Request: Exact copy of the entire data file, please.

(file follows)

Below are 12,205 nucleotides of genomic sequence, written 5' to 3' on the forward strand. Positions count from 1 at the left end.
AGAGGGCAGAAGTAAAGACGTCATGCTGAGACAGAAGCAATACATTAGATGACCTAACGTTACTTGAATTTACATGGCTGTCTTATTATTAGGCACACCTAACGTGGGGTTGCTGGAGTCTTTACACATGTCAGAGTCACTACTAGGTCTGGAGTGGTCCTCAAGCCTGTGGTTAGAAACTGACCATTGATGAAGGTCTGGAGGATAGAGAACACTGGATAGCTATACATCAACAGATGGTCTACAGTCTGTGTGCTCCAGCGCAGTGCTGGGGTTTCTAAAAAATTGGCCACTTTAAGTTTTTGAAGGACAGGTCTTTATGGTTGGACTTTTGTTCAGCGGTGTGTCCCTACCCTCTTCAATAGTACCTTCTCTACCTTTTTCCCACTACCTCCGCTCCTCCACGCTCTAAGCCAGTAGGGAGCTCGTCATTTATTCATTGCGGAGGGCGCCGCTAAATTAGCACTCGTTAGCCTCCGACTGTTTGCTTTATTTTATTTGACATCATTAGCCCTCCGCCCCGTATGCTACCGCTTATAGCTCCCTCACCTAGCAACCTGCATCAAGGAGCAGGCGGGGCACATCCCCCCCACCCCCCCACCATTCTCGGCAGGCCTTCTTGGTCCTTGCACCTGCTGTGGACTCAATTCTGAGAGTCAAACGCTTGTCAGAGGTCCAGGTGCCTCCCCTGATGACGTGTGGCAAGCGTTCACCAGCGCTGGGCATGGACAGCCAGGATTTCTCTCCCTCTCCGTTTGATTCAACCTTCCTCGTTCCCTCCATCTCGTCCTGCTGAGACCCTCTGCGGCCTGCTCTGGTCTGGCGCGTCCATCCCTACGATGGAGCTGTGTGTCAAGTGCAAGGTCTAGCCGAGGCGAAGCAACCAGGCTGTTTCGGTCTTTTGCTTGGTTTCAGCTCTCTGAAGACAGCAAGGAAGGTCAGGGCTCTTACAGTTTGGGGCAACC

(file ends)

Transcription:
Below are 12,205 nucleotides of genomic sequence, written 5' to 3' on the forward strand. Positions count from 1 at the left end.
AGAGGGCAGAAGTAAAGACGTCATGCTGAGACAGAAGCAATACATTAGATGACCTAACGTTACTTGAATTTACATGGCTGTCTTATTATTAGGCACACCTAACGTGGGGTTGCTGGAGTCTTTACACATGTCAGAGTCACTACTAGGTCTGGAGTGGTCCTCAAGCCTGTGGTTAGAAACTGACCATTGATGAAGGTCTGGAGGATAGAGAACACTGGATAGCTATACATCAACAGATGGTCTACAGTCTGTGTGCTCCAGCGCAGTGCTGGGGTTTCTAAAAAATTGGCCACTTTAAGTTTTTGAAGGACAGGTCTTTATGGTTGGACTTTTGTTCAGCGGTGTGTCCCTACCCTCTTCAATAGTACCTTCTCTACCTTTTTCCCACTACCTCCGCTCCTCCACGCTCTAAGCCAGTAGGGAGCTCGTCATTTATTCATTGCGGAGGGCGCCGCTAAATTAGCACTCGTTAGCCTCCGACTGTTTGCTTTATTTTATTTGACATCATTAGCCCTCCGCCCCGTATGCTACCGCTTATAGCTCCCTCACCTAGCAACCTGCATCAAGGAGCAGGCGGGGCACATCCCCCCCACCCCCCCACCATTCTCGGCAGGCCTTCTTGGTCCTTGCACCTGCTGTGGACTCAATTCTGAGAGTCAAACGCTTGTCAGAGGTCCAGGTGCCTCCCCTGATGACGTGTGGCAAGCGTTCACCAGCGCTGGGCATGGACAGCCAGGATTTCTCTCCCTCTCCGTTTGATTCAACCTTCCTCGTTCCCTCCATCTCGTCCTGCTGAGACCCTCTGCGGCCTGCTCTGGTCTGGCGCGTCCATCCCTACGATGGAGCTGTGTGTCAAGTGCAAGGTCTAGCCGAGGCGAAGCAACCAGGCTGTTTCGGTCTTTTGCTTGGTTTCAGCTCTCTGAAGACAGCAAGGAAGGTCAGGGCTCTTACAGTTTGGGGCAACC